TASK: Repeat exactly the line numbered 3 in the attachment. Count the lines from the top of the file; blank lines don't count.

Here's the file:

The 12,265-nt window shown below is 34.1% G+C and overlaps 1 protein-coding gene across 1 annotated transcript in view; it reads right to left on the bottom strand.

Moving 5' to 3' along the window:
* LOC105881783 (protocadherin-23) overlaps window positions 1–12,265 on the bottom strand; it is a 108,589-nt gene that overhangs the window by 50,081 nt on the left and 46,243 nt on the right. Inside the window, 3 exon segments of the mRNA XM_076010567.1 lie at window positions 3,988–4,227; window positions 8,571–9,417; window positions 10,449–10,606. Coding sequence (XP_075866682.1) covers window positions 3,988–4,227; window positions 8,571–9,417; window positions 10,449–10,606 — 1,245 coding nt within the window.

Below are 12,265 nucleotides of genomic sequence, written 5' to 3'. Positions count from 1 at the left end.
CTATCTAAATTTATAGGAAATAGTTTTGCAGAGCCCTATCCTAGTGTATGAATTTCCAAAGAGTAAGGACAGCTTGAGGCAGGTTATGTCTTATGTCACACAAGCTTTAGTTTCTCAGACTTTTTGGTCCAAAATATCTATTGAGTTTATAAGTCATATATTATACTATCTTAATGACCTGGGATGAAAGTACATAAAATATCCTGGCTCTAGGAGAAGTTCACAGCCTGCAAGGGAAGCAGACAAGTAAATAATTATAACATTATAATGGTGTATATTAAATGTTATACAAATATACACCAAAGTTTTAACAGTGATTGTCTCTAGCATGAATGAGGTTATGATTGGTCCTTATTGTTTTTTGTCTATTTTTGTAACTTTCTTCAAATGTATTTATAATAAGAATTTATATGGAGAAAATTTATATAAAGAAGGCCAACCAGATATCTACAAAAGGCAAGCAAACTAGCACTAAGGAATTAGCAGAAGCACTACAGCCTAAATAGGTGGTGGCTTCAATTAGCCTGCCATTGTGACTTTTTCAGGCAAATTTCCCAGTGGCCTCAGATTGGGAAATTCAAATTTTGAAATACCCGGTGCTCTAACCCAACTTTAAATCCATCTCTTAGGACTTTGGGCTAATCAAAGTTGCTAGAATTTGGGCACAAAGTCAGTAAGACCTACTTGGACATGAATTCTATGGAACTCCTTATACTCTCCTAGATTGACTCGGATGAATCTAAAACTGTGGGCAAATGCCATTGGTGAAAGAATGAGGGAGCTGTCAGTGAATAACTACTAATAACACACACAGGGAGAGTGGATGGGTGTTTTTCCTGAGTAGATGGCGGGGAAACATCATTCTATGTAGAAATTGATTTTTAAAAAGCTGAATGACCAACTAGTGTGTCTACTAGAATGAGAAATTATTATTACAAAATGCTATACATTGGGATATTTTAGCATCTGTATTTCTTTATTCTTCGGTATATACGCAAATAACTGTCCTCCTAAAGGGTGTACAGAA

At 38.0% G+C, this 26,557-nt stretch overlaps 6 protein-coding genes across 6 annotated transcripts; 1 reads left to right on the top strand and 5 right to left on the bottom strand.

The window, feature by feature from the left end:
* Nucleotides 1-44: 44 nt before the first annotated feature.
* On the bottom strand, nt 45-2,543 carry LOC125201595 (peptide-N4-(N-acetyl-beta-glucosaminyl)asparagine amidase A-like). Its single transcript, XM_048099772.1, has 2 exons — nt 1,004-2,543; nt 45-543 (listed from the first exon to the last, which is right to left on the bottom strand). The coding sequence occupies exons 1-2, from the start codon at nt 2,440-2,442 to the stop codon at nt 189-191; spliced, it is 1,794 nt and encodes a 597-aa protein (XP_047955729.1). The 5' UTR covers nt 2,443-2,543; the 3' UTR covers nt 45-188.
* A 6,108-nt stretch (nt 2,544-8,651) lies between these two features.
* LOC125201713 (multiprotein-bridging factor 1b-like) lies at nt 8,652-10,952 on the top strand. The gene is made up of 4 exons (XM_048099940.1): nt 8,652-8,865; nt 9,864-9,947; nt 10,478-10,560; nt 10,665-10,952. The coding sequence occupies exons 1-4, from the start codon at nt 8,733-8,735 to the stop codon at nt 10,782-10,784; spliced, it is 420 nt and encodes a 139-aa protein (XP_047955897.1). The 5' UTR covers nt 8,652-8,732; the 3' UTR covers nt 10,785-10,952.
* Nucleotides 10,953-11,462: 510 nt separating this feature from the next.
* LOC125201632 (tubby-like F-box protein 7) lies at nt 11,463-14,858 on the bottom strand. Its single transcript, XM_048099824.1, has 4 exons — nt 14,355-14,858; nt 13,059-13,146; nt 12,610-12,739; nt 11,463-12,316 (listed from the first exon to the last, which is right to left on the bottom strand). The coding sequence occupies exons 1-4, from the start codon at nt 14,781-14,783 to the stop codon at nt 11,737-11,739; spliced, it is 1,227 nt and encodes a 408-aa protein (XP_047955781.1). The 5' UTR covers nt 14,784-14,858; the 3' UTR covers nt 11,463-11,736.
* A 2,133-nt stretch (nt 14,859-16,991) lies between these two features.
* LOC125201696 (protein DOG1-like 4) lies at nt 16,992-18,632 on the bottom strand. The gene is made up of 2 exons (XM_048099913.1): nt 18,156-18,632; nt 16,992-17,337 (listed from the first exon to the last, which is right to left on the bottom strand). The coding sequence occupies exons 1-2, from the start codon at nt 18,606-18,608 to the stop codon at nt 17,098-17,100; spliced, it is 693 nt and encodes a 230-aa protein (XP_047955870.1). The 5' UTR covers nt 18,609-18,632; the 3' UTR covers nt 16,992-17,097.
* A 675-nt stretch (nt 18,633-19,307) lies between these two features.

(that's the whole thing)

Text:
* LOC105881783 (protocadherin-23) overlaps window positions 1–12,265 on the bottom strand; it is a 108,589-nt gene that overhangs the window by 50,081 nt on the left and 46,243 nt on the right. Inside the window, 3 exon segments of the mRNA XM_076010567.1 lie at window positions 3,988–4,227; window positions 8,571–9,417; window positions 10,449–10,606. Coding sequence (XP_075866682.1) covers window positions 3,988–4,227; window positions 8,571–9,417; window positions 10,449–10,606 — 1,245 coding nt within the window.